Thinking about a garden OSU Master Gardeners

Raised beds can be either framed (above) or unframed. 

... And how lovely will it be to put your basket in the crook of your arm and pluck those gorgeously perfect vegetables, or flowers from their stems for a lovely arrangement?! Okay, I think that might have been a scene from a movie I saw once.

Summer garden bounty

If this is your first time planning a vegetable garden I’d like you to think about a few things. Gardens are rarely perfect and every honest gardener will tell you the same thing. Gardens take a little planning and ultimately an investment of time. That shouldn’t be a deterrent, however, because it’s your garden and it can be anything you choose! Small (maybe containers on the patio), medium (maybe a 4x8 raised bed) or large (you’ve got a wide open sunny area that’s crying to produce!), it’s totally up to you, but before deciding there are a few things to consider.

  • Location, location, location. Most vegetables require at least six hours of full sun. If you choose to try just a couple container plants, they’re easy to move about if you have a small area that gets sun, but shifts from morning to afternoon. With a raised bed you have the freedom of putting it exactly where it will receive the maximum sun. If you decide to plant in the ground you’ll want to ensure that the area has good drainage, is fairly level, close to a water source and is well away from trees and shrubs that will compete for water. Most soils will require some sort of amendment, usually in the form of compost or nutrients. Having your soil tested is the best way to determine the appropriate amendment.
  • How much time are you willing to spend overseeing your plants? You’ll want to check daily for pests, growth and water. Here’s where size matters. Containers rarely take more than a few minutes to check; raised beds have very few weeds, but require the same maintenance regimen which may take a half hour or so and a large garden could take an hour or more, depending on the size and variety of plants and, oh yes, the weeds!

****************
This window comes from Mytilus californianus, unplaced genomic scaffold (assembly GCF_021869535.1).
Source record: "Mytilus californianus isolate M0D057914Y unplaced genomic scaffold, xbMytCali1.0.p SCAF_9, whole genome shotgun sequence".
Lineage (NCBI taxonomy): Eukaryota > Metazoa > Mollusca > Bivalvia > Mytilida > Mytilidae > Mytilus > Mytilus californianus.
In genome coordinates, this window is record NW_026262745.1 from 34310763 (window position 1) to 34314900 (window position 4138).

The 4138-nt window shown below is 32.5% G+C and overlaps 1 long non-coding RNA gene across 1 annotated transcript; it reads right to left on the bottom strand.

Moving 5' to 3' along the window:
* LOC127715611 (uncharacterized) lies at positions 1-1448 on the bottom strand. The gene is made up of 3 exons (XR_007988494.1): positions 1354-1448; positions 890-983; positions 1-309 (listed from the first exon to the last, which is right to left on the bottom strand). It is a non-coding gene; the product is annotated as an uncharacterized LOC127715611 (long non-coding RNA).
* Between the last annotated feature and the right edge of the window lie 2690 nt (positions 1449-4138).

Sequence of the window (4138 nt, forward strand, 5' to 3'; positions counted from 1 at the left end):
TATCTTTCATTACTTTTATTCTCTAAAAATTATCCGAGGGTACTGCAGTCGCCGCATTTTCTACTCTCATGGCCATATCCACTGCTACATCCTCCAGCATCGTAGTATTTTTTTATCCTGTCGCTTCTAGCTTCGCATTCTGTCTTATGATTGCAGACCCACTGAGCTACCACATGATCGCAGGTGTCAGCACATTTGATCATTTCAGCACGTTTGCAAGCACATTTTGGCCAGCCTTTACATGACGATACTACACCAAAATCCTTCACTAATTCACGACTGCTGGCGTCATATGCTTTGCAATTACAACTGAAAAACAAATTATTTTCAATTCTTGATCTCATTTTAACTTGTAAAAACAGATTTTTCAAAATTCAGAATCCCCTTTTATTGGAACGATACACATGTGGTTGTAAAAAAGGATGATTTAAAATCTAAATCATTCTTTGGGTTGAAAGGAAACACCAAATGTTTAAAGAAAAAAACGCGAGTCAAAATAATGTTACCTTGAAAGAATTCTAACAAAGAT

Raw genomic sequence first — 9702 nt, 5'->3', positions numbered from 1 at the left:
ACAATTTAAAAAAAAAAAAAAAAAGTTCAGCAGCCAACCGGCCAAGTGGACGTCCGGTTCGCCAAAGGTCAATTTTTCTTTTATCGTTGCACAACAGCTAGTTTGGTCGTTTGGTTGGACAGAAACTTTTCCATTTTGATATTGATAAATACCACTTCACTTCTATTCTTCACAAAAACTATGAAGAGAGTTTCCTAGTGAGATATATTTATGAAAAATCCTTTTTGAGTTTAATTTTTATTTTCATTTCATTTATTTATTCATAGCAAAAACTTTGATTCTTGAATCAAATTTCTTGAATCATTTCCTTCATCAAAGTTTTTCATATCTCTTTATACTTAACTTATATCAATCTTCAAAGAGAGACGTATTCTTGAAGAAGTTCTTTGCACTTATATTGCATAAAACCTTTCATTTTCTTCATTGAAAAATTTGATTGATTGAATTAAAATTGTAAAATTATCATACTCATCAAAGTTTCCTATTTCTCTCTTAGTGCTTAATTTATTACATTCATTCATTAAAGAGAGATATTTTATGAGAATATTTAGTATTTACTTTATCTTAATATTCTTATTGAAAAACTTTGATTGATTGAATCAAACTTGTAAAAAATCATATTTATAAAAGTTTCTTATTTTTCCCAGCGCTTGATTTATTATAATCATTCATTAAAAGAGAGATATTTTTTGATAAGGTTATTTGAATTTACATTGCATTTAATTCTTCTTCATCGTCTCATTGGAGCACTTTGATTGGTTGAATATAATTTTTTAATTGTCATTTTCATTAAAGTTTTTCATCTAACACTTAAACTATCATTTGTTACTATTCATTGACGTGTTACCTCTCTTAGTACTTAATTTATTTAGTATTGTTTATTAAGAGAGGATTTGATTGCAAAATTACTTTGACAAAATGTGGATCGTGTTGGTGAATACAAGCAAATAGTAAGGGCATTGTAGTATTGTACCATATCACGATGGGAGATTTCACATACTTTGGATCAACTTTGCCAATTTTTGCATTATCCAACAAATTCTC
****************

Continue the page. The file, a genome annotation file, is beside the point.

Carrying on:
• How many varieties of vegetables would you like start with? It’s easy to get carried away when you’re thinking about those fresh veggies on your table, but if you’re a new gardener my suggestion is to start small, say three varieties at most. Once those little plants start growing they take up much more space than you’d think. Choose vegetables that you and your family love, because they will most likely produce abundantly!
  • Will you being starting your plants from seed or buying plants from a local source? If you decide to start plants from seed, bear in mind that you’ll want to start about four to six weeks before you intend to put them in the soil and there are a LOT of seeds in one package. You might want to consider a seed swap with family or friends or just start them all and give some of those plants to other “would be” gardeners. (My first time starting from seed, resulted in 50 hearty little cucumber plants! I ended up putting an ad online for free plants because I couldn’t bear to waste them and the recipients were ever so grateful!) Buying established plants from local sources is, by far, the quickest and easiest way to go, but watching those new shoots emerge from the soil excites me for what’s to come!
  • How much money do you want to invest? There again, depending on the size, you can garden relatively affordable. The major investment would be soil and/or amendments as well as a few hand tools, a good garden hose and the seeds, or plants, themselves. If you’re starting small a few hand tools will suffice, although if your plot is fairly large a good hoe and a hoe cultivator are invaluable tools for controlling weeds.

A comprehensive guide put out by Oregon State University, entitled Vegetable Gardening in Oregon can be found at https://catalog.extension.oregonstate.edu/sites/catalog/files/project/pdf/ec871.pdf.  This is a free, 16-page downloadable pdf that I highly recommend. Another really helpful article published by OSU is Raised Bed Gardening and can be found at https://catalog.extension.oregonstate.edu/fs270/html.

Regardless of how big or small you decide to start (I say start because once you do, there doesn’t seem to be any turning back!) you’ll have a new respect for all those farmers that show up at your local Farmer’s Market. It’s hard, dirty work and Mother Nature doesn’t always cooperate, but at the end of the day you know that what you’re doing makes a difference on so many levels. So my challenge to you is this, try gardening. You may say “never again” at the end of the season, but mid-winter when you start thinking about picking vegetables from your backyard for your salad, you just might be tempted to take a quick look at that seed catalog.

As always, if you have specific gardening or pest question you can submit them, online, to the OSU Hood River Extension, Columbia Gorge Master Gardener’s virtual Plant Clinic at https://extension.oregonstate.edu/mg/hoodriver  or by phone at 541-386-3343 ext.38259. Master Gardeners are a great free resource for research-based information. Remember to provide detailed plant or pest problem information, as well as your preferred method of contact.

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